The Science of Black Holes: Hawking Radiation Explained

Supermassive_black_hole

Black holes are one of the most intriguing features of our universe. They were originally predicted by the equations in Einstein’s theory of general relativity in 1915. Many scientists doubted the existence of black holes throughout the 20th century, assuming they were merely a mathematical glitch in an incomplete theory. However, modern physicists almost unanimously accept that black holes exist. In fact, current theories in cosmology posit that supermassive black holes are at the center of almost every major galaxy. Read More →

Anomalies in the Standard Model of Cosmology

Dark Energy Research

Researchers, including physicists from Heidelberg University, have gained new insights into dark energy and the theory of gravitation by analyzing data from the Planck satellite mission of the European Space Agency (ESA). Their results demonstrate that the standard model of cosmology remains an excellent description of the universe. Yet when the Planck data is combined with other astronomical observations, several deviations emerge. Read More →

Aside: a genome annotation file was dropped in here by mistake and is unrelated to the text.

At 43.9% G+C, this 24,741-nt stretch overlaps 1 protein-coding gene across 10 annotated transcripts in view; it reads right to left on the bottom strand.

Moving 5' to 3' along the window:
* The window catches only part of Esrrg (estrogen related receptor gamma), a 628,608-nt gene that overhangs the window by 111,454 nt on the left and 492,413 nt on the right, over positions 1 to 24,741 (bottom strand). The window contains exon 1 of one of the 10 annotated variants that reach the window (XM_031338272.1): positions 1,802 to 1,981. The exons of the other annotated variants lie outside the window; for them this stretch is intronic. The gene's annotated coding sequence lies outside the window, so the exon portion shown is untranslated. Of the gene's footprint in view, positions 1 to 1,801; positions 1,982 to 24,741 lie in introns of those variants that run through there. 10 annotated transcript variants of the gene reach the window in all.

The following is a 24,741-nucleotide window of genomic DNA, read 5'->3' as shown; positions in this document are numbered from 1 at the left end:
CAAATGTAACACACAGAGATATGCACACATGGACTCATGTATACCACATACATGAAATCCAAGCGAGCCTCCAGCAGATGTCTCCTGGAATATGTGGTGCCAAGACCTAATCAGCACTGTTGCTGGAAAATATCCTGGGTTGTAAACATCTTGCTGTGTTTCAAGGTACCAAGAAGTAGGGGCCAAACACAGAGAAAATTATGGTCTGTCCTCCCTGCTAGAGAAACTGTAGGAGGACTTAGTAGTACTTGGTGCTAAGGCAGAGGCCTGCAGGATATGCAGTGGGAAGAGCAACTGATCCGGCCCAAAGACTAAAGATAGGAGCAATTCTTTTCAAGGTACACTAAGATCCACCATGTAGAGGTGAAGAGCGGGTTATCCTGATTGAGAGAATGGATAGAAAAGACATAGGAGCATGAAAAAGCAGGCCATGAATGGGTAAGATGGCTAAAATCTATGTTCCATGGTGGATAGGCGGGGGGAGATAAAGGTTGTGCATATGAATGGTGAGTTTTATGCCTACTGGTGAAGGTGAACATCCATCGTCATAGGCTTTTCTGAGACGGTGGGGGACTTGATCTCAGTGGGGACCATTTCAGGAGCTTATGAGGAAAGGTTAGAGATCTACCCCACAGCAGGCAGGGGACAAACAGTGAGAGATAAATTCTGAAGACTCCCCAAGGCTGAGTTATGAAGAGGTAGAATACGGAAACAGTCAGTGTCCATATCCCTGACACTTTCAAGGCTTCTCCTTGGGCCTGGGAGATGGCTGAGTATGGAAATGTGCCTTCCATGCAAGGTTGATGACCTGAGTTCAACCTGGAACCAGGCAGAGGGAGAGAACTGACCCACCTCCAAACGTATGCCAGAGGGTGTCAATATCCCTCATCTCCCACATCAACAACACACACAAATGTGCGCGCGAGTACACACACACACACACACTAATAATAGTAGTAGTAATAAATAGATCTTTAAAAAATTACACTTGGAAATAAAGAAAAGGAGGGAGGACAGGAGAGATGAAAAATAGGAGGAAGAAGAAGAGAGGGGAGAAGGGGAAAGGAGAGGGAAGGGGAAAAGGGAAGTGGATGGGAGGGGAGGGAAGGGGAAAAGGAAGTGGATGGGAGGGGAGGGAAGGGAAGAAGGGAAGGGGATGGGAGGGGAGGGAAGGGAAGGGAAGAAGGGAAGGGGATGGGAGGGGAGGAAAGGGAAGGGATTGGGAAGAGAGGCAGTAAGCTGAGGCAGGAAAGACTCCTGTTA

ESA’s Gaia Mission Aim Highs

Yesterday I posted about the important work being conducted on theĀ LSST project. Today I wanted to cover another amazing project – ESA’s Gaia mission.

While many space borne observation platforms have provided excellent images to scientists, these have mostly been in two dimensions thus far. Gaia is a very ambitious mission by the European Space Agency to make a three dimensional map of the Milky Way. While GAIA originally stood for Global Astrometric Interferometer for Astrophysics, it seems that the acronym has been dropped in favor of the shorter name. Read More →